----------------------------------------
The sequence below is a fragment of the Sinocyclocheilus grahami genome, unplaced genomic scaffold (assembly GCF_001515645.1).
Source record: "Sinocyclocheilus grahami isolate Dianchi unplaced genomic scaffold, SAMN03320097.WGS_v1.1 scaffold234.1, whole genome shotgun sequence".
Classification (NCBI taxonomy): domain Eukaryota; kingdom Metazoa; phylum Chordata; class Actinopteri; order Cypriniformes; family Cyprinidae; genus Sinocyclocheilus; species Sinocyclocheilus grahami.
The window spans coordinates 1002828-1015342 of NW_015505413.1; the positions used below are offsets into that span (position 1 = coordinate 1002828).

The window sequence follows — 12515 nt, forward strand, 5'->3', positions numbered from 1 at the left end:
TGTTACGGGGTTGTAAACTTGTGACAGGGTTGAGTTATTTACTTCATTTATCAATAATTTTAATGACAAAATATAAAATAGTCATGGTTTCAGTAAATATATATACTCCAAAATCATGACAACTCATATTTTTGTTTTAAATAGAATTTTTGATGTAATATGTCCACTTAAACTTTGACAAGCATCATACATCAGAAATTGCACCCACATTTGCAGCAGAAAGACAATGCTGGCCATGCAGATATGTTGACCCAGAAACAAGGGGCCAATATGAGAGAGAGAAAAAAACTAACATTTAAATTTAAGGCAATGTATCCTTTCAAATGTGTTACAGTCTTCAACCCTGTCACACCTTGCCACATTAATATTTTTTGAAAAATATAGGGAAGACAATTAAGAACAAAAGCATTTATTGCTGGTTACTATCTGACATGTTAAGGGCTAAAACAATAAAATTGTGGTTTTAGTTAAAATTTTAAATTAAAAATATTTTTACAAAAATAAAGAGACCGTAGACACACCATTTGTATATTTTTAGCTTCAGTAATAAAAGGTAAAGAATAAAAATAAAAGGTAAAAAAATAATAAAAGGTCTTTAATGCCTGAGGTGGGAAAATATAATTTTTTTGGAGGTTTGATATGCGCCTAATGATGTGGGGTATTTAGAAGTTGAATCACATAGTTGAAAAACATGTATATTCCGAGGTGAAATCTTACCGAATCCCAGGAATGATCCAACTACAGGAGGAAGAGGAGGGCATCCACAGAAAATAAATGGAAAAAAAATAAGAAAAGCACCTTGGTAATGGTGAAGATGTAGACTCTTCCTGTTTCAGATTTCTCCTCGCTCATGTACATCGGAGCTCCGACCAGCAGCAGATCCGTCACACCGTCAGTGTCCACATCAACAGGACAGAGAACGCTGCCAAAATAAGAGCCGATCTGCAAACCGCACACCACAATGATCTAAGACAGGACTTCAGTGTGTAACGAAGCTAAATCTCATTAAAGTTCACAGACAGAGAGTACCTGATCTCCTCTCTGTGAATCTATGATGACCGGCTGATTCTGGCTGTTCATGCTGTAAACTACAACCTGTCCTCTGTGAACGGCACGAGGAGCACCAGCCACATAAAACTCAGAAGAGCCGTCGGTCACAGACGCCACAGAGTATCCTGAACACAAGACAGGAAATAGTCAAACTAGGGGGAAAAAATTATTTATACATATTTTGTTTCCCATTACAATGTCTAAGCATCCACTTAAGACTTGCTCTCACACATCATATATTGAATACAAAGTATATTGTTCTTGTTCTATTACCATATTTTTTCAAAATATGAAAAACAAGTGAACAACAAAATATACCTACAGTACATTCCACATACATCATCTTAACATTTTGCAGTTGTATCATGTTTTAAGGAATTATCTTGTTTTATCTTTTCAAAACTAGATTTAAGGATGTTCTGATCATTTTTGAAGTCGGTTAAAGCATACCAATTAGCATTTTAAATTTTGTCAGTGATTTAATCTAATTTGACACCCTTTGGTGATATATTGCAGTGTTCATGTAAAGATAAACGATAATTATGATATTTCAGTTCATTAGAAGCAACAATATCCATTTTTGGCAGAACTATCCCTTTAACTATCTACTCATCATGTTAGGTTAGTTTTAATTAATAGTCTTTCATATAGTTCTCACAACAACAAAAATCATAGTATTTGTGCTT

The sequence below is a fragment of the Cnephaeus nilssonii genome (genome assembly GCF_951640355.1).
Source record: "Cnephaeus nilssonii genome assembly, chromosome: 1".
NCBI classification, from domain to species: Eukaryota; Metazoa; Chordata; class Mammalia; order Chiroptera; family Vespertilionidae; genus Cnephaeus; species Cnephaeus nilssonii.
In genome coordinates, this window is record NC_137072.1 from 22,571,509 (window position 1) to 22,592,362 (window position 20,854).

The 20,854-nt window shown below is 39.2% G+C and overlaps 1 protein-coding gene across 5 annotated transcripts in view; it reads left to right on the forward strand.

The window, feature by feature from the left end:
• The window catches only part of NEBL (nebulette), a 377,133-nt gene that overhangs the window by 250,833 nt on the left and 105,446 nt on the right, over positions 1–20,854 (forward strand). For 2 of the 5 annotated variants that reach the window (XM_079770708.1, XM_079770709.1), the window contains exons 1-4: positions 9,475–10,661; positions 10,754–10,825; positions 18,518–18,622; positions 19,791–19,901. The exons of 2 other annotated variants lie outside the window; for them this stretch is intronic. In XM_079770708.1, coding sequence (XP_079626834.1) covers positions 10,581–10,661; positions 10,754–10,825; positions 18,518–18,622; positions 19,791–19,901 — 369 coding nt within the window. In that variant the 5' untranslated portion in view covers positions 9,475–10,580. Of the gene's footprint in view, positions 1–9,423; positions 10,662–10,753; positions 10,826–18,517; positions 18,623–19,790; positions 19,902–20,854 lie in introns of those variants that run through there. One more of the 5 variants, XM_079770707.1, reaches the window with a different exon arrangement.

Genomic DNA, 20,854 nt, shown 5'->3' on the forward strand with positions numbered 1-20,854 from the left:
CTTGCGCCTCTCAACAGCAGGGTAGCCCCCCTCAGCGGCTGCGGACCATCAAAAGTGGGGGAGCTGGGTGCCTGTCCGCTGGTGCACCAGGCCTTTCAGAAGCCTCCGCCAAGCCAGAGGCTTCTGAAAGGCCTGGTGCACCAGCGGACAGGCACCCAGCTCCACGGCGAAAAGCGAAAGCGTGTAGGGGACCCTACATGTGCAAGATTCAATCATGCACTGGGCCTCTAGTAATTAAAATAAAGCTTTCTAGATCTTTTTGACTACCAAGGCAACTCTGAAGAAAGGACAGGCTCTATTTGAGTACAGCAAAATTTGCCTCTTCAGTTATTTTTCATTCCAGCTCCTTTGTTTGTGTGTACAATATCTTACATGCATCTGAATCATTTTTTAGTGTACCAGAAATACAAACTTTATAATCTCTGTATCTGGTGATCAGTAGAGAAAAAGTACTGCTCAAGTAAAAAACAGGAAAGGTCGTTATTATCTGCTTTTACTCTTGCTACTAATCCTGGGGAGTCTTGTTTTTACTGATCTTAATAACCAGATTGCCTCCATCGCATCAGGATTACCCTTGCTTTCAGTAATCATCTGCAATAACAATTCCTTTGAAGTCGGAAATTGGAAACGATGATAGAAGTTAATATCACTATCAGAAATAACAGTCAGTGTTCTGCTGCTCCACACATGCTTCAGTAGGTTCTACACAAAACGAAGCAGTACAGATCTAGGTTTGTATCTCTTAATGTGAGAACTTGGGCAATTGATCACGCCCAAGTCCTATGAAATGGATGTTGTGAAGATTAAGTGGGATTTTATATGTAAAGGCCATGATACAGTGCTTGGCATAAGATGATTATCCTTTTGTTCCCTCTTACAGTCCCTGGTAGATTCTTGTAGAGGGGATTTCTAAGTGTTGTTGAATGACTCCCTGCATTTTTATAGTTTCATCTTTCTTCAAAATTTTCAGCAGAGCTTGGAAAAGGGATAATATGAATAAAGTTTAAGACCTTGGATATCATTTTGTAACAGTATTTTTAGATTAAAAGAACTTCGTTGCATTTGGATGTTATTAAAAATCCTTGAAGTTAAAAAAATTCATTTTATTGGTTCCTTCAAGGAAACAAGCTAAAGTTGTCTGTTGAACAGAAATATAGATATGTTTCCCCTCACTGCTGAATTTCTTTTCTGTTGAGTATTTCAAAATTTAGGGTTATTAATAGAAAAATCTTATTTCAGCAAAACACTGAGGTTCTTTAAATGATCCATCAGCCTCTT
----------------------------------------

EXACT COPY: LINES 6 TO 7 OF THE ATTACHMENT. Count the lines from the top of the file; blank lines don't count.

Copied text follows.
TGTTACGGGGTTGTAAACTTGTGACAGGGTTGAGTTATTTACTTCATTTATCAATAATTTTAATGACAAAATATAAAATAGTCATGGTTTCAGTAAATATATATACTCCAAAATCATGACAACTCATATTTTTGTTTTAAATAGAATTTTTGATGTAATATGTCCACTTAAACTTTGACAAGCATCATACATCAGAAATTGCACCCACATTTGCAGCAGAAAGACAATGCTGGCCATGCAGATATGTTGACCCAGAAACAAGGGGCCAATATGAGAGAGAGAAAAAAACTAACATTTAAATTTAAGGCAATGTATCCTTTCAAATGTGTTACAGTCTTCAACCCTGTCACACCTTGCCACATTAATATTTTTTGAAAAATATAGGGAAGACAATTAAGAACAAAAGCATTTATTGCTGGTTACTATCTGACATGTTAAGGGCTAAAACAATAAAATTGTGGTTTTAGTTAAAATTTTAAATTAAAAATATTTTTACAAAAATAAAGAGACCGTAGACACACCATTTGTATATTTTTAGCTTCAGTAATAAAAGGTAAAGAATAAAAATAAAAGGTAAAAAAATAATAAAAGGTCTTTAATGCCTGAGGTGGGAAAATATAATTTTTTTGGAGGTTTGATATGCGCCTAATGATGTGGGGTATTTAGAAGTTGAATCACATAGTTGAAAAACATGTATATTCCGAGGTGAAATCTTACCGAATCCCAGGAATGATCCAACTACAGGAGGAAGAGGAGGGCATCCACAGAAAATAAATGGAAAAAAAATAAGAAAAGCACCTTGGTAATGGTGAAGATGTAGACTCTTCCTGTTTCAGATTTCTCCTCGCTCATGTACATCGGAGCTCCGACCAGCAGCAGATCCGTCACACCGTCAGTGTCCACATCAACAGGACAGAGAACGCTGCCAAAATAAGAGCCGATCTGCAAACCGCACACCACAATGATCTAAGACAGGACTTCAGTGTGTAACGAAGCTAAATCTCATTAAAGTTCACAGACAGAGAGTACCTGATCTCCTCTCTGTGAATCTATGATGACCGGCTGATTCTGGCTGTTCATGCTGTAAACTACAACCTGTCCTCTGTGAACGGCACGAGGAGCACCAGCCACATAAAACTCAGAAGAGCCGTCGGTCACAGACGCCACAGAGTATCCTGAACACAAGACAGGAAATAGTCAAACTAGGGGGAAAAAATTATTTATACATATTTTGTTTCCCATTACAATGTCTAAGCATCCACTTAAGACTTGCTCTCACACATCATATATTGAATACAAAGTATATTGTTCTTGTTCTATTACCATATTTTTTCAAAATATGAAAAACAAGTGAACAACAAAATATACCTACAGTACATTCCACATACATCATCTTAACATTTTGCAGTTGTATCATGTTTTAAGGAATTATCTTGTTTTATCTTTTCAAAACTAGATTTAAGGATGTTCTGATCATTTTTGAAGTCGGTTAAAGCATACCAATTAGCATTTTAAATTTTGTCAGTGATTTAATCTAATTTGACACCCTTTGGTGATATATTGCAGTGTTCATGTAAAGATAAACGATAATTATGATATTTCAGTTCATTAGAAGCAACAATATCCATTTTTGGCAGAACTATCCCTTTAACTATCTACTCATCATGTTAGGTTAGTTTTAATTAATAGTCTTTCATATAGTTCTCACAACAACAAAAATCATAGTATTTGTGCTT

The sequence below is a fragment of the Cnephaeus nilssonii genome (genome assembly GCF_951640355.1).